In her practice, Dr. Durocher-Babek usually places the FCGM while the patient is in the hospital. She replaces the sensor every two weeks until the patient is regulated. Then she places a sensor every three to six months. When the sensor is in place, owners email her weekly with updates, and then she looks at the data.
Dr. Durocher-Babek’s take-home points were to still evaluate clinical signs, give clear instructions to owners, and know that FCGMs are not perfect but still good for trends.
She said, “This is a good tool but does not take the place of a good veterinarian.”
Dr. Pritchard, Pancake’s veterinarian, said her goals for diabetes management in dogs and cats are to control clinical signs and have an absence of hypoglycemia. She said difficult-to-control diabetics are pets with recurrent hypoglycemia or pets with persistent hyperglycemia and clinical signs.
Dr. Pritchard started her talk at AVMA Virtual Convention 2021 by covering basic monitoring and glucose curves before delving into investigation of the uncontrolled diabetic.
For the initial investigation, Dr. Pritchard said, start by ensuring proper insulin handling. Watch the owner give the insulin. Questions to ask: Is the insulin shaken or rolled? Where is it stored? Who gives the insulin usually? Are there changes in color, consistency, or clarity?
Next, check mealtime habits. Is the owner feeding meals or free-feeding? Is the owner giving snacks between meals? Have there been diet changes recently? If the pet won’t eat its diet, try changing the diet to something the pet will eat reliably. Other options might be an appetite stimulant or feeding tube. If another pet is eating the food, try a feeder with radio-frequency identification.
Finally, take a thorough drug history. Among the things that are likely to cause insulin resistance are steroids and cyclosporine, plus hormones in intact animals. Don’t forget alternative routes of exposure such as owners’ hormone creams or pets’ eye drops, topical sprays, or ear drops. If the pets’ medications are the problem, ensure the drugs are necessary, evaluate alternative administration routes, evaluate alternative drugs, or increase the insulin dose.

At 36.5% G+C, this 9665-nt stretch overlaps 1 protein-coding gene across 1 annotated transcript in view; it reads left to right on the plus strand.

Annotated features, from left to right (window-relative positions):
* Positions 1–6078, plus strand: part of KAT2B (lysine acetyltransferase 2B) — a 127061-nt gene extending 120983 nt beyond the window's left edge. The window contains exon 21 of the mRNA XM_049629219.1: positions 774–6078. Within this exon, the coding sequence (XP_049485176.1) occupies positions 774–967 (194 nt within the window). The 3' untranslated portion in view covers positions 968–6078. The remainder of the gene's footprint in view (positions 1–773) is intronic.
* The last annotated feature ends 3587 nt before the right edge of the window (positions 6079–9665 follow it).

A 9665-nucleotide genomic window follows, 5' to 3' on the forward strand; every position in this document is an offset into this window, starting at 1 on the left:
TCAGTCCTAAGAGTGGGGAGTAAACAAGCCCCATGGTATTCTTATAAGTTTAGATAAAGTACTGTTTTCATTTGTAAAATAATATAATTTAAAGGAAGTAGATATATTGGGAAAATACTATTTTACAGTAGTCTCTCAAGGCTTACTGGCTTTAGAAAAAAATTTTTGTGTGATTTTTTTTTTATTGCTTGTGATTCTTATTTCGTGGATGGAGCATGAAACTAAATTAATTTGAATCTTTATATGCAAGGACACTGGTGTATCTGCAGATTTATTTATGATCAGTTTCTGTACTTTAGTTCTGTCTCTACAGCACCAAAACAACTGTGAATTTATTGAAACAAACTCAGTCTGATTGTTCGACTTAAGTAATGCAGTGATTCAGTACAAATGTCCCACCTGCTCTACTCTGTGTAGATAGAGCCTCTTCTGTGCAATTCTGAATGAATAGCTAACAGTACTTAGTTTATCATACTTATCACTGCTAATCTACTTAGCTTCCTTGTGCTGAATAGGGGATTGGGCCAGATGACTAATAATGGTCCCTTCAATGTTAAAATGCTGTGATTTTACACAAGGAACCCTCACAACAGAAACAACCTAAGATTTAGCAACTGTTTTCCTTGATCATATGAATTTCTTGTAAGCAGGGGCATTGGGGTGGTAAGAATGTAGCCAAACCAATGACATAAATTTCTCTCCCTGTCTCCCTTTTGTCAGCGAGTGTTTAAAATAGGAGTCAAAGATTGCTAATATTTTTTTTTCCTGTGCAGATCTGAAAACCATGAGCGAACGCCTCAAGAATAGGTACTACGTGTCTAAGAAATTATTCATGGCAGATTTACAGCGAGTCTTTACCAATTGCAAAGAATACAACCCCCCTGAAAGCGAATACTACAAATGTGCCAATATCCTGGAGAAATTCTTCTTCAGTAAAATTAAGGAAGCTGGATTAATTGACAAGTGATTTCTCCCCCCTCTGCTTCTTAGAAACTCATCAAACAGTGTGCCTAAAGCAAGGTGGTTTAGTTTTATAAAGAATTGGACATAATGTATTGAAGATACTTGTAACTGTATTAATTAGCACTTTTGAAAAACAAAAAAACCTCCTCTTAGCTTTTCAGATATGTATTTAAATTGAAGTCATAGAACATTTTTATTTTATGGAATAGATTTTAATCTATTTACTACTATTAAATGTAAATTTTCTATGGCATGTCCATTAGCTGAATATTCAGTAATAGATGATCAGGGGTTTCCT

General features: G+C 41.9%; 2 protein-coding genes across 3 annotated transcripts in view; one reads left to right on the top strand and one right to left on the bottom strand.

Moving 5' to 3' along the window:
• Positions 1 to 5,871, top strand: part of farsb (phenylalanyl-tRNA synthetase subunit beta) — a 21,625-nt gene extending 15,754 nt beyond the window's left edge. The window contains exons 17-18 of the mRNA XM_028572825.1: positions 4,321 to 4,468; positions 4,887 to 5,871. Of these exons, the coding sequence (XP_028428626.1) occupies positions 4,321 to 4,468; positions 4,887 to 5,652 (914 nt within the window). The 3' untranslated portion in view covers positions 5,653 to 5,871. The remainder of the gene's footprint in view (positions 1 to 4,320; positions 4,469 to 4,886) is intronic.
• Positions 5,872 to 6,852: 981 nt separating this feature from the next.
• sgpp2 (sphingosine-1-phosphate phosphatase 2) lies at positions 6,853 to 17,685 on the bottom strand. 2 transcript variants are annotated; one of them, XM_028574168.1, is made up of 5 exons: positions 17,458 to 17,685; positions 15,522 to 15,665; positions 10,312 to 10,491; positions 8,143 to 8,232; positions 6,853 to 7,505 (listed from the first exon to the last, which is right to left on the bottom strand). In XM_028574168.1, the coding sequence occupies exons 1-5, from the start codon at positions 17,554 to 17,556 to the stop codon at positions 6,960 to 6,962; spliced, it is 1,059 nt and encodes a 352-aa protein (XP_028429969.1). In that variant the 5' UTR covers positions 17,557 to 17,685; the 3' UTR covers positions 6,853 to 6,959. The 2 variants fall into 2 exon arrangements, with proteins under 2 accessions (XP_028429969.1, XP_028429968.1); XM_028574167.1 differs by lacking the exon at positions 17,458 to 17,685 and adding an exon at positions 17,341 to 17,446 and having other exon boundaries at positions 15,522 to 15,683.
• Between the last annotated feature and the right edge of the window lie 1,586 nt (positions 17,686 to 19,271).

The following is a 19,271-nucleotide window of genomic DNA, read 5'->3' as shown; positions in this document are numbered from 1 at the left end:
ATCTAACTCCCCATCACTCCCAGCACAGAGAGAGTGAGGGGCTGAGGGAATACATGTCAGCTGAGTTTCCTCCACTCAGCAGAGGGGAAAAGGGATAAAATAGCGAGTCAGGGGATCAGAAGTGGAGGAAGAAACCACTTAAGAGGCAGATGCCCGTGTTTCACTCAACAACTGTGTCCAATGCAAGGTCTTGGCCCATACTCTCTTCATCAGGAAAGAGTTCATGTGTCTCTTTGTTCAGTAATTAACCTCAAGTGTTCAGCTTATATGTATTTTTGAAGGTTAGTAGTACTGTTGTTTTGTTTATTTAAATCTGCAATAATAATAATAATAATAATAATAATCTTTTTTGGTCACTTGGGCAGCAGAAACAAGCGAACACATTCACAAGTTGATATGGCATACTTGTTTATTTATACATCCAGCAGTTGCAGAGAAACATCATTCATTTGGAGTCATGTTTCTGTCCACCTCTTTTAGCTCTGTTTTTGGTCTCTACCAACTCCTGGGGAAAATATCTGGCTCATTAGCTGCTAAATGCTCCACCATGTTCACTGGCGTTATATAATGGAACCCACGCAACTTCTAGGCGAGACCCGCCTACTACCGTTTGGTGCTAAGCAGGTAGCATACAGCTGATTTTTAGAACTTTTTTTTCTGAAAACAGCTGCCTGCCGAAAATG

For further investigation of the uncontrolled diabetic pet, Dr. Pritchard said, there is no substitute for a good history and physical examination. Has the owner noticed anything new at home? Have there been changes in the hair coat or dental changes? Has a goiter developed? Has the pet gained weight to the point of obesity?
Dr. Pritchard recommended that baseline diagnostics should consist of weight, the physical examination, a complete blood count, chemistry with triglycerides, urinalysis, urine culture, and a thyroid panel.
Run additional diagnostics on the basis of suspected concurrent conditions. These could include hypothyroidism, urinary tract infection, renal disease, hypertriglyceridemia, feline hypersomatotropism, canine hyperadrenocorticism, and pancreatitis.
Dr. Pritchard concluded her talk by covering additional monitoring strategies, including at-home urine tests.
“Don’t underestimate what your clients can and will do,” she said.